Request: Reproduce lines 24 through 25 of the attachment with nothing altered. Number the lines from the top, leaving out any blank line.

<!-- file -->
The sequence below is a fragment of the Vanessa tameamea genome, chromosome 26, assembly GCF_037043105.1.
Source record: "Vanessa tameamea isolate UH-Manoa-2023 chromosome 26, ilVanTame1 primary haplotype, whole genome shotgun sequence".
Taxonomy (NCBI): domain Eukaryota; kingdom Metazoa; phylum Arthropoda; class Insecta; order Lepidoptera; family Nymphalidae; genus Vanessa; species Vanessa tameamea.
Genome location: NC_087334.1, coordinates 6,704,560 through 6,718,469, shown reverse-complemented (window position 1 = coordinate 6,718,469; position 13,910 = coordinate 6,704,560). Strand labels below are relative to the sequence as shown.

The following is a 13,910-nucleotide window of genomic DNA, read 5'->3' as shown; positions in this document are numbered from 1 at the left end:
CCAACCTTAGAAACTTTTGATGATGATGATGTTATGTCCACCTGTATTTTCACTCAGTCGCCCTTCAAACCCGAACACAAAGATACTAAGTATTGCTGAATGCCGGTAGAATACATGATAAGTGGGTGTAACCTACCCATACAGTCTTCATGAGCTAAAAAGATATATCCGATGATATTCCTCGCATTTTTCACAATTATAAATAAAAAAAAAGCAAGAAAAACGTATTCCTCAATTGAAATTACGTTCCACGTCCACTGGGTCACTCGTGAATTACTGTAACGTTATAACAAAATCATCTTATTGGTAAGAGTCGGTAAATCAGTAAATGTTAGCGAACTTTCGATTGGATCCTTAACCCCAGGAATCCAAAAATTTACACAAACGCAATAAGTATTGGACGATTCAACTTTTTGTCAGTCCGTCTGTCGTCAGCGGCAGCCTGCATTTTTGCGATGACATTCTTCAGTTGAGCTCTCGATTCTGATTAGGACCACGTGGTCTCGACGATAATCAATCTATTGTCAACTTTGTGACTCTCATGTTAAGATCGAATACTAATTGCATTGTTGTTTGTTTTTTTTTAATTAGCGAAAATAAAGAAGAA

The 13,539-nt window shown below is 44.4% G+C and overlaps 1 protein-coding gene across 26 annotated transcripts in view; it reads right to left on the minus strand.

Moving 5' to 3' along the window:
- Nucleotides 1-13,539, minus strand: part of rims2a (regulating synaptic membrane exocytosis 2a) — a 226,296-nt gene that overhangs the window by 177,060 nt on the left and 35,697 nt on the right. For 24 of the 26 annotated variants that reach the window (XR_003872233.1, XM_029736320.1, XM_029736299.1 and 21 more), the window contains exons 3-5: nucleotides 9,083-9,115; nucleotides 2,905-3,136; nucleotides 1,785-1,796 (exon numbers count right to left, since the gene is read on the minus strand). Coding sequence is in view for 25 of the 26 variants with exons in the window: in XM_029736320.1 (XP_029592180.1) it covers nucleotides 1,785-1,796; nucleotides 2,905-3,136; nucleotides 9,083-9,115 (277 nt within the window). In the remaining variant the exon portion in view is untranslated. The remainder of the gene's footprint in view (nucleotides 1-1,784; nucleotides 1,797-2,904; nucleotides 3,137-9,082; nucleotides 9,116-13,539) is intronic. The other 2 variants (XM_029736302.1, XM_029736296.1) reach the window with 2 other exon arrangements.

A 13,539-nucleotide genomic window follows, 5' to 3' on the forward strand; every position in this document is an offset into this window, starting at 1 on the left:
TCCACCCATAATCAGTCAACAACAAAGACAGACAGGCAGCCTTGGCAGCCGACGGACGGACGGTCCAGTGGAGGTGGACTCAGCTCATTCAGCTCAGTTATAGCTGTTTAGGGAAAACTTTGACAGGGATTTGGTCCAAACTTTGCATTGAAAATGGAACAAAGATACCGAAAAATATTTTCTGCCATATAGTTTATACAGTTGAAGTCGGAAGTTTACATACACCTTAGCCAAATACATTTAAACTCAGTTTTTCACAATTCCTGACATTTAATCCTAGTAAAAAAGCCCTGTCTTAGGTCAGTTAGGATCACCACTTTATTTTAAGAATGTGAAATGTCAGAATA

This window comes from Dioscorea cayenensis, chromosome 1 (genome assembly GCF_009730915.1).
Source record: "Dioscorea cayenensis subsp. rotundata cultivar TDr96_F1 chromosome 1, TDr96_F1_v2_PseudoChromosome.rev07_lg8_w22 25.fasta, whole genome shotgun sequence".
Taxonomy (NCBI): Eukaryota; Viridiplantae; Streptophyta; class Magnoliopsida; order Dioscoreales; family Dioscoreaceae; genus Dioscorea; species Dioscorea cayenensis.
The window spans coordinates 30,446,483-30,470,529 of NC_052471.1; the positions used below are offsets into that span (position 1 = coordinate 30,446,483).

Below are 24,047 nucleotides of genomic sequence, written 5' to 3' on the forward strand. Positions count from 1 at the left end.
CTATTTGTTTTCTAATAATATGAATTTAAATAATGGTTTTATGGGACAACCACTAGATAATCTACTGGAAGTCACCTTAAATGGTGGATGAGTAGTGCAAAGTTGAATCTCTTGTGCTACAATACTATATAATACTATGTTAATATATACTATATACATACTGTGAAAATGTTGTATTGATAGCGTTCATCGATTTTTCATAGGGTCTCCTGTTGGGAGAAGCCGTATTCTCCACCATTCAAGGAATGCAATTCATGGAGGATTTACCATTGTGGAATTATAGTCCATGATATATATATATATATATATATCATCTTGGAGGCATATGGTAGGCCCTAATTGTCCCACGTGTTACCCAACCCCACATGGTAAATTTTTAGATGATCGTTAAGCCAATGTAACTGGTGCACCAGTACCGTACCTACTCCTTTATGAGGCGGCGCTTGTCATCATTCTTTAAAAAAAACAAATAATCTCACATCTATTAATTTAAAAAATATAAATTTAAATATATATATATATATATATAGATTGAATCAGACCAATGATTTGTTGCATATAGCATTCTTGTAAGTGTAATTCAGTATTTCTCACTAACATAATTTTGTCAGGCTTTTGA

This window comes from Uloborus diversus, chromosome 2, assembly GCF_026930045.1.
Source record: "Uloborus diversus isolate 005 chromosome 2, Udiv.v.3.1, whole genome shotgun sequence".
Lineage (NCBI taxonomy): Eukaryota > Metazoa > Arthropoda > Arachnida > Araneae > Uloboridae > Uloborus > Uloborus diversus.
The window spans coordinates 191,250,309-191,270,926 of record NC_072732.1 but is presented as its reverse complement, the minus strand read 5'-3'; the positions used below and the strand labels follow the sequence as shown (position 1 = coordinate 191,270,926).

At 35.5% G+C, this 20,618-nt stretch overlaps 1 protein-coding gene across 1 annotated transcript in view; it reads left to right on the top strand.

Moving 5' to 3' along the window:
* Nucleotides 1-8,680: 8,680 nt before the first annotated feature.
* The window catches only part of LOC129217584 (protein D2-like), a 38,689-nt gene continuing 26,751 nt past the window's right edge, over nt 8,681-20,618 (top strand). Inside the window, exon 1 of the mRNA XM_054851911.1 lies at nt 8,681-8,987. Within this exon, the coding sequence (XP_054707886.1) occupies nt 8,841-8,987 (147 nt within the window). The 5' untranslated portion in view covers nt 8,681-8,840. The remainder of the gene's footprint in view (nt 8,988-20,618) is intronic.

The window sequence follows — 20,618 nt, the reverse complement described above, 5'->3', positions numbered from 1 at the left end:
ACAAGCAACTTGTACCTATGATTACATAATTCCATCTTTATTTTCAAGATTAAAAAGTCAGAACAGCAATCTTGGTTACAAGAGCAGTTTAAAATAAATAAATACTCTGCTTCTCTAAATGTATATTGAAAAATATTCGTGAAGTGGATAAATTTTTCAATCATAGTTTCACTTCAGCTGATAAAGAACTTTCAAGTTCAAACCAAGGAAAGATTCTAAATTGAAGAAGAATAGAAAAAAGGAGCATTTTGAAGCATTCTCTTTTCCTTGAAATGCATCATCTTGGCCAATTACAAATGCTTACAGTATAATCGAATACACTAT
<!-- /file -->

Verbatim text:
* Nucleotides 1-8,680: 8,680 nt before the first annotated feature.
* The window catches only part of LOC129217584 (protein D2-like), a 38,689-nt gene continuing 26,751 nt past the window's right edge, over nt 8,681-20,618 (top strand). Inside the window, exon 1 of the mRNA XM_054851911.1 lies at nt 8,681-8,987. Within this exon, the coding sequence (XP_054707886.1) occupies nt 8,841-8,987 (147 nt within the window). The 5' untranslated portion in view covers nt 8,681-8,840. The remainder of the gene's footprint in view (nt 8,988-20,618) is intronic.